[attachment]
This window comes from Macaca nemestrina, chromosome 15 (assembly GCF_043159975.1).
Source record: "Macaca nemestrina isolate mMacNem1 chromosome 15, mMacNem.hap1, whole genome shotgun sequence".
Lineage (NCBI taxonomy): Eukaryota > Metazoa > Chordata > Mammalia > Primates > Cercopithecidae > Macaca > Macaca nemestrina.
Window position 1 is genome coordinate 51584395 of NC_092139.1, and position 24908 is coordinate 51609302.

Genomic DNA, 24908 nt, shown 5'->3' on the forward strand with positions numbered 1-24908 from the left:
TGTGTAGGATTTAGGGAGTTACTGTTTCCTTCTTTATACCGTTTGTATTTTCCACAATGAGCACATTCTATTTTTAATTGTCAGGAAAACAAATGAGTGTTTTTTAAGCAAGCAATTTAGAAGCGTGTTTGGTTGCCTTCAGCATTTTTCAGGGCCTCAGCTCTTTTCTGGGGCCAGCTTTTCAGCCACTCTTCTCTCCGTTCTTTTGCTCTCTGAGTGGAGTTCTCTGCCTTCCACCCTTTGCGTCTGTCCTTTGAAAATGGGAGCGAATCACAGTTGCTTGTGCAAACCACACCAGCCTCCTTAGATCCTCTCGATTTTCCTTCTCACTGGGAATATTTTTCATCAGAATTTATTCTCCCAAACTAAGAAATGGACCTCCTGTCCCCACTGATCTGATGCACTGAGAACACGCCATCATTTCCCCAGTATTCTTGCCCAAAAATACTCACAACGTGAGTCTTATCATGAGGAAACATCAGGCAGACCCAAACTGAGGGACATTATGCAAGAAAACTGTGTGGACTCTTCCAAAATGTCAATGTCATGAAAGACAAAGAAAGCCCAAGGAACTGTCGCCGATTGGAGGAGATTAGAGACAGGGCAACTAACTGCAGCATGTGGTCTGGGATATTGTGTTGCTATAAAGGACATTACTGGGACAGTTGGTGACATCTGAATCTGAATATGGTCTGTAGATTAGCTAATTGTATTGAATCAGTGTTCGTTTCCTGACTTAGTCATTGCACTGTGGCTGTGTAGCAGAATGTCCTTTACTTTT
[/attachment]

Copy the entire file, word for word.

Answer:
This window comes from Macaca nemestrina, chromosome 15 (assembly GCF_043159975.1).
Source record: "Macaca nemestrina isolate mMacNem1 chromosome 15, mMacNem.hap1, whole genome shotgun sequence".
Lineage (NCBI taxonomy): Eukaryota > Metazoa > Chordata > Mammalia > Primates > Cercopithecidae > Macaca > Macaca nemestrina.
Window position 1 is genome coordinate 51584395 of NC_092139.1, and position 24908 is coordinate 51609302.

Genomic DNA, 24908 nt, shown 5'->3' on the forward strand with positions numbered 1-24908 from the left:
TGTGTAGGATTTAGGGAGTTACTGTTTCCTTCTTTATACCGTTTGTATTTTCCACAATGAGCACATTCTATTTTTAATTGTCAGGAAAACAAATGAGTGTTTTTTAAGCAAGCAATTTAGAAGCGTGTTTGGTTGCCTTCAGCATTTTTCAGGGCCTCAGCTCTTTTCTGGGGCCAGCTTTTCAGCCACTCTTCTCTCCGTTCTTTTGCTCTCTGAGTGGAGTTCTCTGCCTTCCACCCTTTGCGTCTGTCCTTTGAAAATGGGAGCGAATCACAGTTGCTTGTGCAAACCACACCAGCCTCCTTAGATCCTCTCGATTTTCCTTCTCACTGGGAATATTTTTCATCAGAATTTATTCTCCCAAACTAAGAAATGGACCTCCTGTCCCCACTGATCTGATGCACTGAGAACACGCCATCATTTCCCCAGTATTCTTGCCCAAAAATACTCACAACGTGAGTCTTATCATGAGGAAACATCAGGCAGACCCAAACTGAGGGACATTATGCAAGAAAACTGTGTGGACTCTTCCAAAATGTCAATGTCATGAAAGACAAAGAAAGCCCAAGGAACTGTCGCCGATTGGAGGAGATTAGAGACAGGGCAACTAACTGCAGCATGTGGTCTGGGATATTGTGTTGCTATAAAGGACATTACTGGGACAGTTGGTGACATCTGAATCTGAATATGGTCTGTAGATTAGCTAATTGTATTGAATCAGTGTTCGTTTCCTGACTTAGTCATTGCACTGTGGCTGTGTAGCAGAATGTCCTTTACTTTT